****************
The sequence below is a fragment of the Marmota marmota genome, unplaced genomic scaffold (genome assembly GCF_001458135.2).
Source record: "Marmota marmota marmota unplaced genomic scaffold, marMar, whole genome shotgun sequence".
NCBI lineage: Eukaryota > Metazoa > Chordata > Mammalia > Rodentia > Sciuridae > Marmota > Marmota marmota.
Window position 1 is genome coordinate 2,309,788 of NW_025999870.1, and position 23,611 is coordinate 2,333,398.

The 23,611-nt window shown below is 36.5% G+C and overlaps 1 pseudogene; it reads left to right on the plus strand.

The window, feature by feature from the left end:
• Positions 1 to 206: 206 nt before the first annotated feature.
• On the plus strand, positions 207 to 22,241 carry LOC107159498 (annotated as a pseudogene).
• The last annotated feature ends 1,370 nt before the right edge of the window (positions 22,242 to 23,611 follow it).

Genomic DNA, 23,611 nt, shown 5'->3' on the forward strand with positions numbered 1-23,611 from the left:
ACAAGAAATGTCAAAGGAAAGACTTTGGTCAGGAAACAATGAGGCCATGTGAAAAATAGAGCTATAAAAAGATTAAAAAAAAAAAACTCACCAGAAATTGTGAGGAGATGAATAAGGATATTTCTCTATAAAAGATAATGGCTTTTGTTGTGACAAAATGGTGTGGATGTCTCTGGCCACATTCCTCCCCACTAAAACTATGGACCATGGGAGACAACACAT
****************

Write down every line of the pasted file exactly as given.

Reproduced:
The sequence below is a fragment of the Marmota marmota genome, unplaced genomic scaffold (genome assembly GCF_001458135.2).
Source record: "Marmota marmota marmota unplaced genomic scaffold, marMar, whole genome shotgun sequence".
NCBI lineage: Eukaryota > Metazoa > Chordata > Mammalia > Rodentia > Sciuridae > Marmota > Marmota marmota.
Window position 1 is genome coordinate 2,309,788 of NW_025999870.1, and position 23,611 is coordinate 2,333,398.

The 23,611-nt window shown below is 36.5% G+C and overlaps 1 pseudogene; it reads left to right on the plus strand.

The window, feature by feature from the left end:
• Positions 1 to 206: 206 nt before the first annotated feature.
• On the plus strand, positions 207 to 22,241 carry LOC107159498 (annotated as a pseudogene).
• The last annotated feature ends 1,370 nt before the right edge of the window (positions 22,242 to 23,611 follow it).

Genomic DNA, 23,611 nt, shown 5'->3' on the forward strand with positions numbered 1-23,611 from the left:
ACAAGAAATGTCAAAGGAAAGACTTTGGTCAGGAAACAATGAGGCCATGTGAAAAATAGAGCTATAAAAAGATTAAAAAAAAAAAACTCACCAGAAATTGTGAGGAGATGAATAAGGATATTTCTCTATAAAAGATAATGGCTTTTGTTGTGACAAAATGGTGTGGATGTCTCTGGCCACATTCCTCCCCACTAAAACTATGGACCATGGGAGACAACACAT